Calcutta is also the city that witnessed the Great Killing of 16 August 1946. Bastis had been the centres of major communal riots between Hindus and Muslims during 1945-47, and again in 1950. Post-riot analyses dwelt upon the degraded conditions prevailing in the bastis, which led to the build-up of rage that erupts in riots. In December 1992, some Muslim slum areas of Calcutta were rocked by communal riots following the destruction of a mosque in Ayodhya. Looking from within a basti, it is possible to begin understanding how and why riots actually take place, in the context of the politician-criminal nexus that thrives on deprivation and disempowerment.
For the ruling state government, preventing communal riots has become a matter of utmost importance. Given that it is Muslims who are ultimately worst hit by riots, this commitment by the state is indeed commendable. However, despite being in power for 25 years, the state government has been unable to do anything about the steady social and economic disempowerment of Muslims.
Owing to the lack of direct control of senior party functionaries over basti matters, local criminalised cadres who face obstructions from the party are in a position to blackmail the party higher-ups by giving a communal colour to any matter going against them and inciting a small-scale riot if necessary to press their point home.
Slum environments are sites within which communal riots are manufactured. Hence the challenge, of making a breakthrough in empowering basti dwellers.
The Unintended City
In 1975, Jai Sen, an architect-planner, wrote an influential essay titled ‘The Unintended City’. He argued that hidden within the commonly perceived ‘respectable’ city, of wealth, institutions, planned improvements, intellect and culture, was another city, an unintended one, of the laboring poor. This city was characterized by the survival struggles of its inhabitants. Every planned improvement for the ‘intended’ city also necessarily meant displacement and hardship for the unintended. It was the unintended who ensured that a range of services and products were available to the city; in a sense, they subsidised the quality of life of the citizens, through their own deprivation.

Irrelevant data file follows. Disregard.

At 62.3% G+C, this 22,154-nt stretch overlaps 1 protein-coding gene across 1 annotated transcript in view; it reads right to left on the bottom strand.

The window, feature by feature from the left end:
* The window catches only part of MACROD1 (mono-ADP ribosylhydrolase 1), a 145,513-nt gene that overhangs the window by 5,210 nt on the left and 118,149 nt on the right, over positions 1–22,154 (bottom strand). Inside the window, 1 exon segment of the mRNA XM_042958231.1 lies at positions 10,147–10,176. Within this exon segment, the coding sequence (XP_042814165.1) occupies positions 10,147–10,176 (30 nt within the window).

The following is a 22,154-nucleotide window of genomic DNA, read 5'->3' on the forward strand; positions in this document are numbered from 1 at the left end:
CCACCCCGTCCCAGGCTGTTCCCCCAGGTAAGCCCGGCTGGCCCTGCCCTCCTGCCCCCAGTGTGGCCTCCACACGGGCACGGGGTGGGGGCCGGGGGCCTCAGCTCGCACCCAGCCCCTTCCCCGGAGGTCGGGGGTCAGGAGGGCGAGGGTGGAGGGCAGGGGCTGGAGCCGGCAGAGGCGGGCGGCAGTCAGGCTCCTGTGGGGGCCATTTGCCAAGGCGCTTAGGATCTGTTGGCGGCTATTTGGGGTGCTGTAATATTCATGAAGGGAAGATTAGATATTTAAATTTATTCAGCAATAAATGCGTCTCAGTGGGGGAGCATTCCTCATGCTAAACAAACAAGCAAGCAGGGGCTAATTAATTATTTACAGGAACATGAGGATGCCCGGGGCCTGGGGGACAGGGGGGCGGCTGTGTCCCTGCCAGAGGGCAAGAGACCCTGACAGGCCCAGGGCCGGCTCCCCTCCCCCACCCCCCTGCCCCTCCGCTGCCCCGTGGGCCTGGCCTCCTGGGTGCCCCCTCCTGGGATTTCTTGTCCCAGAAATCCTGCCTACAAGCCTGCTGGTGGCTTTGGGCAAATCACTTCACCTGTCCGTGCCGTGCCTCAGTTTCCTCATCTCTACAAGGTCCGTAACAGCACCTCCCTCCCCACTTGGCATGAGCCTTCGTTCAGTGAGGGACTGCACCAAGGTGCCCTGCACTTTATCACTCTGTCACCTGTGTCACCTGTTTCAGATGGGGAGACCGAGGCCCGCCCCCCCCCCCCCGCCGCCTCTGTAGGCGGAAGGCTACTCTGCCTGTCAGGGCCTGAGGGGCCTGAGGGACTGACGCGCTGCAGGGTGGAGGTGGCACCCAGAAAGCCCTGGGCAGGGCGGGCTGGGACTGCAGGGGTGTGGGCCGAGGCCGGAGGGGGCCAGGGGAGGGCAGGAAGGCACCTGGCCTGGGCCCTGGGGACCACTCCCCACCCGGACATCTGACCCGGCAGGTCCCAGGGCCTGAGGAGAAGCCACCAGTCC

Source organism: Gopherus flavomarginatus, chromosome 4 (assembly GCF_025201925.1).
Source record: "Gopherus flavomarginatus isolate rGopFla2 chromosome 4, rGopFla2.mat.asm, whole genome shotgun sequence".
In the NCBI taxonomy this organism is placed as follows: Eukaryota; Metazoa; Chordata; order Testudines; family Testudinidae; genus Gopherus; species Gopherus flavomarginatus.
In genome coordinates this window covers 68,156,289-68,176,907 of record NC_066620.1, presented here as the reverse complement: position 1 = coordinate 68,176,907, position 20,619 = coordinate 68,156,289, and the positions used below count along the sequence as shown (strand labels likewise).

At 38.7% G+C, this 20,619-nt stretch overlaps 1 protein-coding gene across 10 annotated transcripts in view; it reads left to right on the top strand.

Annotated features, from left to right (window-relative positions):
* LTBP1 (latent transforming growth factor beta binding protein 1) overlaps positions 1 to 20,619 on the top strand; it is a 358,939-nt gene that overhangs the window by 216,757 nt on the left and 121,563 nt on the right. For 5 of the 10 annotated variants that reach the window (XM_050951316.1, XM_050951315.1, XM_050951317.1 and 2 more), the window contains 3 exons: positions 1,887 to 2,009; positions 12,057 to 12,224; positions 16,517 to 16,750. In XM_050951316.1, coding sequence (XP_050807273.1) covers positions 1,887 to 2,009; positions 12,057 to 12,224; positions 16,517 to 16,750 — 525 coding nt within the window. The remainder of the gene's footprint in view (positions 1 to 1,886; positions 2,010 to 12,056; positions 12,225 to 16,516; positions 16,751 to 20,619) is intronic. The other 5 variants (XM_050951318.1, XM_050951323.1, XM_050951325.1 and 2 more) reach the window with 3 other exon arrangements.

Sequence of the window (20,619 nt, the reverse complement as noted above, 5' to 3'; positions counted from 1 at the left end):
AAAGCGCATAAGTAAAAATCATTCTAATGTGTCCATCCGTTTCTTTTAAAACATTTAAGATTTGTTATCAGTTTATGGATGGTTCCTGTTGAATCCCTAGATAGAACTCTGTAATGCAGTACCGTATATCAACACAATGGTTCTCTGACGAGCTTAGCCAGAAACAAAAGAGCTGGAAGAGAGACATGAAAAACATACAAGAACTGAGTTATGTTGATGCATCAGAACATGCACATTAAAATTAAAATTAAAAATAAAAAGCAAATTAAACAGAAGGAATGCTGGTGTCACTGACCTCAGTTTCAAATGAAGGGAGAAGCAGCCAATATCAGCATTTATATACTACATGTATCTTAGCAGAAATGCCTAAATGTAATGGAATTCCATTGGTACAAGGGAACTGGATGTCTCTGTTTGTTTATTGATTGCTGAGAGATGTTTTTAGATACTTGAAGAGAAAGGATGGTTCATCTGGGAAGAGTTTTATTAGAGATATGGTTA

Sen called for a programme of empowerment of the unintended, through community-based action-planning initiatives. Such initiatives could become the basis for a holistic understanding of the city, and hence a planning intervention that sought to advocate the interests of the unintended and integrate such concerns with the formal planned developments. And thus lead to the transformation of such planned development itself, as well as of the cityscape and its social relations.
Sen started a social action group in 1977, called Unnayan to take up an ambitious, long-term programme in east Calcutta, which was just about to witness major infrastructure investments by the state government in middle-class housing, water supply, drainage, transportation and electrification. Unnnayan anticipated that the process of displacing development would again result and sought to intervene in such a context - towards enabling a future for east Calcutta that would be more in keeping with the lives and aspirations of the marginalised laboring communities settled there.
By the end of the 1980’s, Unnayan’s work had grown to cover social and technical support initiatives to a number of poor communities across Calcutta. It took an active part in the formation of the Chhinnamul Sramajibi Adhikar Samiti (Organisation for the Rights of Uprooted Laboring People), an umbrella under which local committees from squatter settlements across Calcutta came together in 1984 to take up a campaign against forced evictions and demolitions, and more generally to press for recognition and regularization or resettlement. A national workshop on the housing question was organized in 1985. Legal strategies and actions were taken to advance the housing rights of unrecognized dwellers. Persistent advocacy was taken up, at city, state, national and international fora. Unnayan played a key role in the formation of the National Campaign for Housing Rights (1986) and the Asian Coalition for Housing Rights (ACHR, 1988).